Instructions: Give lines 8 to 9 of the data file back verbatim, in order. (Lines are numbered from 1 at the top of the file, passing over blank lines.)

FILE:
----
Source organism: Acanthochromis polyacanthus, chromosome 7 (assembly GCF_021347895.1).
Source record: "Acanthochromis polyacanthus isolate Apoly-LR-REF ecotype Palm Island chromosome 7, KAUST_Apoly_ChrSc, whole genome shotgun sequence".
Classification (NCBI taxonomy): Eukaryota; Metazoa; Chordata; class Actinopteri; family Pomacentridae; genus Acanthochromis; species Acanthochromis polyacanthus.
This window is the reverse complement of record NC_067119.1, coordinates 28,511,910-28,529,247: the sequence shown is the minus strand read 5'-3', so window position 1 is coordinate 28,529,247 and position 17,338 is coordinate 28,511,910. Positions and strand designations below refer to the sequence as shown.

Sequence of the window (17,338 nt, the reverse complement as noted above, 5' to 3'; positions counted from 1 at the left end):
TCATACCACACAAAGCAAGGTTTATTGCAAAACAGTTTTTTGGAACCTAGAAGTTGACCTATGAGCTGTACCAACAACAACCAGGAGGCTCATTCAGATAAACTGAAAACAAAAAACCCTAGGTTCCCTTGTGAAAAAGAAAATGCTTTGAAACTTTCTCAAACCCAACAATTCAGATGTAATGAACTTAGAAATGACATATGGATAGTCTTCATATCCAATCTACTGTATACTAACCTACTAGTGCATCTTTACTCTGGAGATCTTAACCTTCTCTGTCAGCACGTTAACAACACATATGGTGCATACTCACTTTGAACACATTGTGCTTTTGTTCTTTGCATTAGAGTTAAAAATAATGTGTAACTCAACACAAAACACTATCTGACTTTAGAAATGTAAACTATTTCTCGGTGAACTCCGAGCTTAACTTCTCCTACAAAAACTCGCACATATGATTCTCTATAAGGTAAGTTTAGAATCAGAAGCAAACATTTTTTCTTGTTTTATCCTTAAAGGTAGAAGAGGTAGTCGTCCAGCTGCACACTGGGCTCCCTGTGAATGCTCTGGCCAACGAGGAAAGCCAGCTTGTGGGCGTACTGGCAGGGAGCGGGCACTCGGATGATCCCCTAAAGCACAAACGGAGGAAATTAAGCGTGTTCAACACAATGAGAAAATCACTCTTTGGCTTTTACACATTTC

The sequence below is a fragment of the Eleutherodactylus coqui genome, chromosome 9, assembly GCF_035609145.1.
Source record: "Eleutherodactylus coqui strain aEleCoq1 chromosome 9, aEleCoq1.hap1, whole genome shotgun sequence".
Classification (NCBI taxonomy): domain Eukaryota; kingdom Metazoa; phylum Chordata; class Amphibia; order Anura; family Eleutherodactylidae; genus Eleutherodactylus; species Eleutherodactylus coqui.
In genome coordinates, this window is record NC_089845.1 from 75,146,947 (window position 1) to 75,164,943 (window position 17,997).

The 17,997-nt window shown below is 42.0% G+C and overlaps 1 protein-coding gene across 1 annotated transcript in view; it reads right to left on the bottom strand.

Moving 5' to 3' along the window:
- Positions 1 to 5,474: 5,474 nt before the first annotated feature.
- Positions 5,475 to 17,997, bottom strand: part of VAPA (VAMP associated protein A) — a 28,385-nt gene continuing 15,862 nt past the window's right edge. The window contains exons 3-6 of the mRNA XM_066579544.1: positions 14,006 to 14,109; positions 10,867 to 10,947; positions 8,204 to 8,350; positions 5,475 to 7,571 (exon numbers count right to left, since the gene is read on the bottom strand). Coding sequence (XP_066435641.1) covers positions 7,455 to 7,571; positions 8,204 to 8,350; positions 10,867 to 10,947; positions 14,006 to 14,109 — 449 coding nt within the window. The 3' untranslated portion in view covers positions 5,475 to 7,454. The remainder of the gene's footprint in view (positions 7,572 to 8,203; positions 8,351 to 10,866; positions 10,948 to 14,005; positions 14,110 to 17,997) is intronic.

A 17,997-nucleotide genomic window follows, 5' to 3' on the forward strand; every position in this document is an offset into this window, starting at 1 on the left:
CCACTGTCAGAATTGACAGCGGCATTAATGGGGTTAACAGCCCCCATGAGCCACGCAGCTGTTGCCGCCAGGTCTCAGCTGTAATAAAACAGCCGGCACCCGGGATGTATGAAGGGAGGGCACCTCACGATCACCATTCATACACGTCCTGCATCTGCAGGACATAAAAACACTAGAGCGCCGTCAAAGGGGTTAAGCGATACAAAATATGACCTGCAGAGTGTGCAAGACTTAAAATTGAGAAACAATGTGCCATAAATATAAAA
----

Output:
Source record: "Eleutherodactylus coqui strain aEleCoq1 chromosome 9, aEleCoq1.hap1, whole genome shotgun sequence".
Classification (NCBI taxonomy): domain Eukaryota; kingdom Metazoa; phylum Chordata; class Amphibia; order Anura; family Eleutherodactylidae; genus Eleutherodactylus; species Eleutherodactylus coqui.